From: Dictionary of American Naval Fighting Ships
An Indian of the most important of the
Carib an tribes inhabiting South and Central America.
AT - 82: dp. 1,235 l. 205' b. 38'6"
dr. 15'4" s. 16.5 k. cpl. 85 a. 1 x 3"
The second Carib (AT-82) was launched 7 February 1943 by Charleston Shipbuilding and Dry Dock Co., Charleston, S.C.; sponsored by Mrs. N. R. Wade; and commissioned 24 July 1943, Lieutenant A. H. Gunn in command.
Carib cleared Norfolk, Va., 3 September 1943 for duty under Commander, Service Force, Atlantic. She arrived at Recife, Brazil, 17 October, and through June 1944 operated along the coast of Brazil on local escort, towing and salvage duty. This important support aided in the successful antisubmarine and escort operations of the South Atlantic Force.
Clearing for the Mediterranean 6 June 1944, Carib returned to New York 22 July, towing battle-damaged Menges (DE-320) across the Atlantic. Through the next year, she aided in the development of antisubmarine equipment at Quonset Point, R.I., and at Port Everglades, Fla. The fleet tug cleared Port Everglades 1 June 1945 for the Pacific, towing APL-28 to the Canal Zone, and then the 10,000-ton concrete floating drydock ARDC-2 to Pearl Harbor.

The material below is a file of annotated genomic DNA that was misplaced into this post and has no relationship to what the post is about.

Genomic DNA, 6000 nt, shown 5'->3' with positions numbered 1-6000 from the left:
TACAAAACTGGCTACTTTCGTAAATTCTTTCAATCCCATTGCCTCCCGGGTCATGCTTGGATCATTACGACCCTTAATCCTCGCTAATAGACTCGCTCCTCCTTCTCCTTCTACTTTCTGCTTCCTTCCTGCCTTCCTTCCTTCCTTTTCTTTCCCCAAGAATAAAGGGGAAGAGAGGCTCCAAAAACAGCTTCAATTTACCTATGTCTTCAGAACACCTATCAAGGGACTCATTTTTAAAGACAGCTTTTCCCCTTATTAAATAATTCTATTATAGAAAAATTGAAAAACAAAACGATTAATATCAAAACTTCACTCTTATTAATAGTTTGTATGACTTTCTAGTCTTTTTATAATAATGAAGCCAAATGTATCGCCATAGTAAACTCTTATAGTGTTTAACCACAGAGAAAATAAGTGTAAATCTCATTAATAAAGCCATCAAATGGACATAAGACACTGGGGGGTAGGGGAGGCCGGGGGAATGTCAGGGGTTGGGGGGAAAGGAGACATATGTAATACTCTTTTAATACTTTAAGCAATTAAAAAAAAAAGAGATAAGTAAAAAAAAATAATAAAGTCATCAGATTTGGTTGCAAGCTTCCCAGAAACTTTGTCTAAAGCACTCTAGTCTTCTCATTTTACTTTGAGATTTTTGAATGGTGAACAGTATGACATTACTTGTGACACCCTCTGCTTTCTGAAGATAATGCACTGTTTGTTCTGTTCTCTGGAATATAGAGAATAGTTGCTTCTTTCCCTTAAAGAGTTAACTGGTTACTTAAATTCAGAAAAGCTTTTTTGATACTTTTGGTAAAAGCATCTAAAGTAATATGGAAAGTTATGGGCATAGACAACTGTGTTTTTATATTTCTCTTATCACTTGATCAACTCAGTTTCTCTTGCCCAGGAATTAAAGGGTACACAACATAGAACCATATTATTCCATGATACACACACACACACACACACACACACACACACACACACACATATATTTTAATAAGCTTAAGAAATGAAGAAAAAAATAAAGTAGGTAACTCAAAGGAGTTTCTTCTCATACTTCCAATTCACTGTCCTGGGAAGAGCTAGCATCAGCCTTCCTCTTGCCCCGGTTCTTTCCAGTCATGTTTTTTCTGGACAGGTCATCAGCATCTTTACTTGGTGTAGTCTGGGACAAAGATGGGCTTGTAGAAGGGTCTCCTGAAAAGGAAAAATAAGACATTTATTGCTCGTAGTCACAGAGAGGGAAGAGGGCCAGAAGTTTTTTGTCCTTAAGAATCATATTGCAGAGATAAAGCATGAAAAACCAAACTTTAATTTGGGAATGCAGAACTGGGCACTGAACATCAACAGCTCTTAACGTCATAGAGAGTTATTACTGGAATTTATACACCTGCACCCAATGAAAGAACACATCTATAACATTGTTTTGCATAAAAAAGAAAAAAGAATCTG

Carib towed battle rafts to Eniwetok and Okinawa, and at Buckner Bay on 21 October, reported to the 5th Fleet's Service Squadron 10. Towing jobs in support of the occupation of Japan and redeployments in China took Carib to Japan and Shanghai from Okinawa until 9 January 1946. The tug towed Edgar Allen Poe (IX-103) to Subic Bay, P.I., arriving 6 February, and operated in the Philippines until 6 April. Carib returned to San Pedro, Calif., 29 May, and on 24 January 1947 was placed out of commission in reserve, berthed at San Diego.
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Date: 18 Mar 1999